Dealing with ex’es

All of this is very personal, but I feel like there are nontrivial things about this situation that may be of independent interest. I’d like to address the way to deal with an ex- romantic partner. Almost always, this person deserves some respect, just for the fact that they tolerated us for an extensive period of time. But to my surprise, how nice I am to them now is not proportional to how nice they were to me during the relationship. Instead, it’s more like inversely proportional. The person that was more sweet to me appears not genuine when the relationship ends – I ask myself if all those feelings were a lie? Whereas the person that expressed more dissatisfaction with the relationship as it progressed seems more logical and trustworthy – since the relationship has actually ended, maybe they were right. Of course, I should specify that in both cases I talk about the relationships that end due to circumstances and unwillingness to overcome them, not jealousy or character mismatch.

There is a form of jealousy that bothers me though. Basically, since I am at the very bottom of life, pretty much any next romantic partner they have will be better off than me. And I tend to feel bad when it is thrown in my face. I feel like everybody should have a reasonable humility about their financial status. I don’t want the first thing I learn in a rare conversation with an ex to be that they are buying a new house etc. That may well be a big thing for them, but if they want to get along with me, maybe changing the subject would be a good idea.

But that’s not only about financial status. They may also be at a different stage of life than me, with children being the new priority while for me it’s still work. In that case, it becomes meaningless to keep in touch just because even though we could have been friends at the same stage of life, it’s unlikely to be friends when stages of life mismatch and there’s nothing that we have in common anymore.

I prize myself for the fact that even if I feel more bored and irritated by a person by the end of the relationship compared to the first impression, I still am able to find good sides in that person, and come up with ways to have fun spending time together. So if the relationship ended, it’s definitely not because I became bored. Just in terms of finding stuff to do, I can go on forever with any given person.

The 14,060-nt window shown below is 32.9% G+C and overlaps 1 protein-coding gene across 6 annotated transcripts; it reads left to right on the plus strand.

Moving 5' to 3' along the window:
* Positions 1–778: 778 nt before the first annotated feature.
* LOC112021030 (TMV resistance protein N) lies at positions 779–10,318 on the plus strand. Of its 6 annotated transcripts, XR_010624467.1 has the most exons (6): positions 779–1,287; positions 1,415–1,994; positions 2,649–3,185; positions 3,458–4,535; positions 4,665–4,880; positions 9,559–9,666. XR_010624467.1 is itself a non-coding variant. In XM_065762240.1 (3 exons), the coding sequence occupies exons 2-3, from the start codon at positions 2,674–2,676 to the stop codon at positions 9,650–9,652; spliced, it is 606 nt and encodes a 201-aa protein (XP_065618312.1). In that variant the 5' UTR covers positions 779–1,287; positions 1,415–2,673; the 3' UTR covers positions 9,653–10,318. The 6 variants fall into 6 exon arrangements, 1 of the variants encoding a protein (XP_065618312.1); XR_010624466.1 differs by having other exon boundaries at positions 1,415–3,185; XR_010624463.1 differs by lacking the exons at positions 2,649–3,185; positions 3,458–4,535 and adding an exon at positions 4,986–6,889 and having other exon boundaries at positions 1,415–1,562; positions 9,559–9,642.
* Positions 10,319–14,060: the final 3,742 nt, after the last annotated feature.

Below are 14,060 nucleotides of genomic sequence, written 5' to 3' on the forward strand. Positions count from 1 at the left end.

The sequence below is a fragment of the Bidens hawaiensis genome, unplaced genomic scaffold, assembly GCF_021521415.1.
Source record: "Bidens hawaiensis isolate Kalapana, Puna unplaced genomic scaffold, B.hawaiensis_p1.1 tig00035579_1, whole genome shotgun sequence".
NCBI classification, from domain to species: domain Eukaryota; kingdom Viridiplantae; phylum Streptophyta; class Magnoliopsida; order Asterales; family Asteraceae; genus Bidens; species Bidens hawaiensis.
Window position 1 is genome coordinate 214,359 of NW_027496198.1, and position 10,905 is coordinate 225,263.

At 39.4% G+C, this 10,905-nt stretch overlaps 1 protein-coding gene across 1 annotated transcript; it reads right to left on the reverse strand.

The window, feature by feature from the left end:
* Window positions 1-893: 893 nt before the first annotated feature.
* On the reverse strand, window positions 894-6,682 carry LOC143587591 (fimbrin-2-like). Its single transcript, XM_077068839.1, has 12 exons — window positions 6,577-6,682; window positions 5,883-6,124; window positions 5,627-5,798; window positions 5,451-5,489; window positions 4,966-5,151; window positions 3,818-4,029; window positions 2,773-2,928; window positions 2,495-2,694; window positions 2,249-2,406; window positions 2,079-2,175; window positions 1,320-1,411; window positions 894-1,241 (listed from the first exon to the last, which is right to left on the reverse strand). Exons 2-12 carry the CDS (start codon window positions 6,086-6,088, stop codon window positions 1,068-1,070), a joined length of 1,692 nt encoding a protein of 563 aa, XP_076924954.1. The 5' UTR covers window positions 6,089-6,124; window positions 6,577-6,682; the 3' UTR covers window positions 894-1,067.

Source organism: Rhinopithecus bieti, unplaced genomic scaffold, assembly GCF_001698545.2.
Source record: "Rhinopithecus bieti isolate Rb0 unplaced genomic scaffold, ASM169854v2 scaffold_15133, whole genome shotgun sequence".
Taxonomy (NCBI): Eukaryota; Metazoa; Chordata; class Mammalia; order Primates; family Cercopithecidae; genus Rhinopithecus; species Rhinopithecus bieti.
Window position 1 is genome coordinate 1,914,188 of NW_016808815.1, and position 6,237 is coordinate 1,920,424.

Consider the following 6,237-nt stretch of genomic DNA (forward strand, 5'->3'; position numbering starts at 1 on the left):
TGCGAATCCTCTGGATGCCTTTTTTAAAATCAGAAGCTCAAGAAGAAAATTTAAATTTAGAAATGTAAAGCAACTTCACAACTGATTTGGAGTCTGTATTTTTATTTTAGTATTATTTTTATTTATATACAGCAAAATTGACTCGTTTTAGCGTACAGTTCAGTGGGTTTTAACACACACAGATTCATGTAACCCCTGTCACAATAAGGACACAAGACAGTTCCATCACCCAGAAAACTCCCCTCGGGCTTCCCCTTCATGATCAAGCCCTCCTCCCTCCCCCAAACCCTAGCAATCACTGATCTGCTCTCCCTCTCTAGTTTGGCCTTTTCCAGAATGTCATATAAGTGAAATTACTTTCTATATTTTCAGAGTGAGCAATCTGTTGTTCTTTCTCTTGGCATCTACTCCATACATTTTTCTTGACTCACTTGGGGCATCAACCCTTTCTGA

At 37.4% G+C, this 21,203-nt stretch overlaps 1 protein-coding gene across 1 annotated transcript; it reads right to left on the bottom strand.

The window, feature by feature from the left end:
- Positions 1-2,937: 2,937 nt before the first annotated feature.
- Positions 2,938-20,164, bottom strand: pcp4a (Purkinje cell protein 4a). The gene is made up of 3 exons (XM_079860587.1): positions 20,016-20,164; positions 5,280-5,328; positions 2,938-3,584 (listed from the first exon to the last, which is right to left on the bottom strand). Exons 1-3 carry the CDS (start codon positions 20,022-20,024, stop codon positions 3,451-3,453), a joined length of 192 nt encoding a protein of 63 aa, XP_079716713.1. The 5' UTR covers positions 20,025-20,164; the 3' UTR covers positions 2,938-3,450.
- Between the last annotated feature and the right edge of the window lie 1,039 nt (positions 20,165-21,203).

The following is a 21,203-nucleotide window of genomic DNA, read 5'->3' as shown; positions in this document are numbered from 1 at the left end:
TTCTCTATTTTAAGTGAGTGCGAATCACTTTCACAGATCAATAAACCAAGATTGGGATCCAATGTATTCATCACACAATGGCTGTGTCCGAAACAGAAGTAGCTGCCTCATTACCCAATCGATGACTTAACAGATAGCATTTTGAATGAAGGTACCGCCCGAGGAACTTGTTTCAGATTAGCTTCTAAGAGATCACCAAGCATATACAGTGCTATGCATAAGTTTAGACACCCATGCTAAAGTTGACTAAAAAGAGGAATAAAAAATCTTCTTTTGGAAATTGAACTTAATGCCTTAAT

Finally, being friends right after the relationship has ended is not a good idea altogether. Every time they are reminded about us, the feelings get continued. It is wise to have a break from seeing each other, even if one of the couple tends to ask for attention. When it is clear that the relationship is over, feeding the lonely feelings only makes things worse. One shouldn’t be rude to the partner, but should restrict communication. And it’s important to be very clear about the reason why communication is being restricted (reason is to let the feelings die quietly) – ambiguity adds a lot to the pain of breakup. All of the above is easier said than done: how would you say to a person that’s not logical that the feelings have to “die quietly”. The only thing you can do is be nice and very clear about the fact that the relationship did not work. And within a period of about 1 year it is impossible to predict how much the other person is missing you/hating you after the breakup, so demanding them to be your friend within that period is not such a good idea. Then the feelings get reevaluated, and reminding that person about yourself becomes safe.


How to break up with someone

This is a Hindu epic with an epic breakup in the end. The movie is kind of long, but it pays off: by the end the characters figure something out about breakups. My observations are a bit less general, but maybe will work for somebody:

When two people are in relationship, at some point one of them feels it’s impossible to continue. And the key word is “feels”. It is typically not due to some cruel circumstances or irreversible mistakes they made. It’s just the way first person feels. Yet if that person is just honest about their feelings, the partner’s natural reaction will be to “fix” it – think constructively, find out what’s wrong and ask for another chance! This is exactly what the first person doesn’t want to happen (remember, that person feels like it’s impossible to be with his partner any longer, and trying to fix things just means staying with that impossible partner indefinitely).

So the first person decides to fabricate some sort of impossible circumstance or find some inherent flaw in their partner. Note that “inherent flaw” is a powerful tool in narration, one of the foundations of drama etc. If the first person is more honest than that, and cannot tell an outright lie, they may just decide to not say anything. Cut all ties and stop talking to their partner, leaving them in dismay and confusion. The partner will go through both phases anyway: trying to “fix” it and perceiving some inherent flaw within themselves. So it appears that the better way out is to fabricate some story: “I have to move to another city” or the likes of it. The partner will accept it faster and suffer less.

Yet I would like to encourage a better resolution than the two listed: not just honest, but honest and brave. If you are breaking up with someone, let them know but don’t leave them immediately. Let their feeling sink in, let them try to “fix” it, as repulsive as it may seem. And then help them get over their low self esteem. And only then leave. I wonder if many people are as selfless as that.